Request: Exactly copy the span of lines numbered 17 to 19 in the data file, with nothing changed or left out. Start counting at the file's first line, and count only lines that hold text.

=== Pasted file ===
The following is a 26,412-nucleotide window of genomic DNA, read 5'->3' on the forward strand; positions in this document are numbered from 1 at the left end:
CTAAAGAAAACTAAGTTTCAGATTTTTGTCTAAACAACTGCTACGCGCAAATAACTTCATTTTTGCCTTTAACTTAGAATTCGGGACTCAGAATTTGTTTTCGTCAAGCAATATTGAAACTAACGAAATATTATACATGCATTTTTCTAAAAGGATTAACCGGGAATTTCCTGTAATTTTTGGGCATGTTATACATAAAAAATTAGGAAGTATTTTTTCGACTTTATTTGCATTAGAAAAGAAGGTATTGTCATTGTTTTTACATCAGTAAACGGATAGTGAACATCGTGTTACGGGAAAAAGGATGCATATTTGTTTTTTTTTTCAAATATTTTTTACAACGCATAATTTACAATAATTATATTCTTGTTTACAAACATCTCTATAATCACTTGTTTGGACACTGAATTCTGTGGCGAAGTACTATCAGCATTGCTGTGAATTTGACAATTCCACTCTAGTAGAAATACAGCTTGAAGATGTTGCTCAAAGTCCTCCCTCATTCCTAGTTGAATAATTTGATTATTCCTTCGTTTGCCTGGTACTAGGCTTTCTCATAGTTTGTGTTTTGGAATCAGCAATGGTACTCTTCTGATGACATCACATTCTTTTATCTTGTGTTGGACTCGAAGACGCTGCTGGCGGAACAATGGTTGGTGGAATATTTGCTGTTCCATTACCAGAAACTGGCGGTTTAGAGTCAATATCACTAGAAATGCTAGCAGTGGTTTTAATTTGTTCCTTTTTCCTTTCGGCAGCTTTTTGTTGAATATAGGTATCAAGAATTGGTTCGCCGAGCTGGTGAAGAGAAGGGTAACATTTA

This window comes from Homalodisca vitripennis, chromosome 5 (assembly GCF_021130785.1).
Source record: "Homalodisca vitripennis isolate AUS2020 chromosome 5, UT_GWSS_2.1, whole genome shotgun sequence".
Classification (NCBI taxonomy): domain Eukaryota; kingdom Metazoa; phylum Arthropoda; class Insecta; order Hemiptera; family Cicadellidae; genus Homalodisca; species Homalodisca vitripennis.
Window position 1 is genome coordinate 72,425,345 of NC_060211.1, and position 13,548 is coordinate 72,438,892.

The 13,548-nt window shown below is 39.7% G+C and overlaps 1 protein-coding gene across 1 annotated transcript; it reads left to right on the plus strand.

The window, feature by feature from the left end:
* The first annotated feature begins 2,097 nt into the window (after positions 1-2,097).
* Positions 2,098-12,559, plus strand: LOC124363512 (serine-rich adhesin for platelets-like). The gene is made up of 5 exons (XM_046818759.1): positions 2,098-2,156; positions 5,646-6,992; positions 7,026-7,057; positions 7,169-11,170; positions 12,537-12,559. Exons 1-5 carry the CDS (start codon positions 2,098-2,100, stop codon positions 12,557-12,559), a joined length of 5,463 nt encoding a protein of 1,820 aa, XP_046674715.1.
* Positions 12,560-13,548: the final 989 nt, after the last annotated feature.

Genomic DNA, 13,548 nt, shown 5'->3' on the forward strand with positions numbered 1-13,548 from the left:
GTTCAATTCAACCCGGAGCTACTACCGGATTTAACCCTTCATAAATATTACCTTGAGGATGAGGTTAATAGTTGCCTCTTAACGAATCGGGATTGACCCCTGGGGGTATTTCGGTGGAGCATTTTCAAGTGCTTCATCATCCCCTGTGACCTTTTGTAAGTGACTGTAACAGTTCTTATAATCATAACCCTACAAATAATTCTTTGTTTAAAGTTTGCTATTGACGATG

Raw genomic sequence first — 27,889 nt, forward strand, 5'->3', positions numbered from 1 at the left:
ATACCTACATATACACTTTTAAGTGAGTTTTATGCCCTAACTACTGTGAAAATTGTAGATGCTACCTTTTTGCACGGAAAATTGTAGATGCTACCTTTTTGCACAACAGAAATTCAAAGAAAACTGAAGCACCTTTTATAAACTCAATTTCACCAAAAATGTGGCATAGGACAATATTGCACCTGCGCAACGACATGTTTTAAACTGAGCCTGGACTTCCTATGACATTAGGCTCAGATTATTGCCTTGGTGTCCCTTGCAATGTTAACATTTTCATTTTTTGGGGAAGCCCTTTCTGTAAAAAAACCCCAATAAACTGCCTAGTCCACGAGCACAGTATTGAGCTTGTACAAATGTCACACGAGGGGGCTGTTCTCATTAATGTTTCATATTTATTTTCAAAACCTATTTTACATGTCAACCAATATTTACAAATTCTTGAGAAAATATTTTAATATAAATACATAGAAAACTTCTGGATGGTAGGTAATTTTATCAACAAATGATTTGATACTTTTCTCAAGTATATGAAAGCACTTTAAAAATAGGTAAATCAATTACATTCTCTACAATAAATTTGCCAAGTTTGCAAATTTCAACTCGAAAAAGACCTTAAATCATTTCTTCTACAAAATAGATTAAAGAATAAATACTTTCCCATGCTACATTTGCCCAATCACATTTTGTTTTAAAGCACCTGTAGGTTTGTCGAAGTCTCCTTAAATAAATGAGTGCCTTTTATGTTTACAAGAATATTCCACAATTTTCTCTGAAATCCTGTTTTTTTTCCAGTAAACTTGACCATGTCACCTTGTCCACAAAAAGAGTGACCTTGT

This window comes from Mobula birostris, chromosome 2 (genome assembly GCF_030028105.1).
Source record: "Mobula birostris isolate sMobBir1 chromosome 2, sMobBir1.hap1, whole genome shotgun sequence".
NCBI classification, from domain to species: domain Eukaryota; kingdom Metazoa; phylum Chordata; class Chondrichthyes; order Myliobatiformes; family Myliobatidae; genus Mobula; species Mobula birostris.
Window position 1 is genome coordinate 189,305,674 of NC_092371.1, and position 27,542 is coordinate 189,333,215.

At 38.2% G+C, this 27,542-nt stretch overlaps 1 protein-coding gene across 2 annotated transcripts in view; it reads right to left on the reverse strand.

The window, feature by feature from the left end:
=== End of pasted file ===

Source record: "Mobula birostris isolate sMobBir1 chromosome 2, sMobBir1.hap1, whole genome shotgun sequence".
NCBI classification, from domain to species: domain Eukaryota; kingdom Metazoa; phylum Chordata; class Chondrichthyes; order Myliobatiformes; family Myliobatidae; genus Mobula; species Mobula birostris.
Window position 1 is genome coordinate 189,305,674 of NC_092371.1, and position 27,542 is coordinate 189,333,215.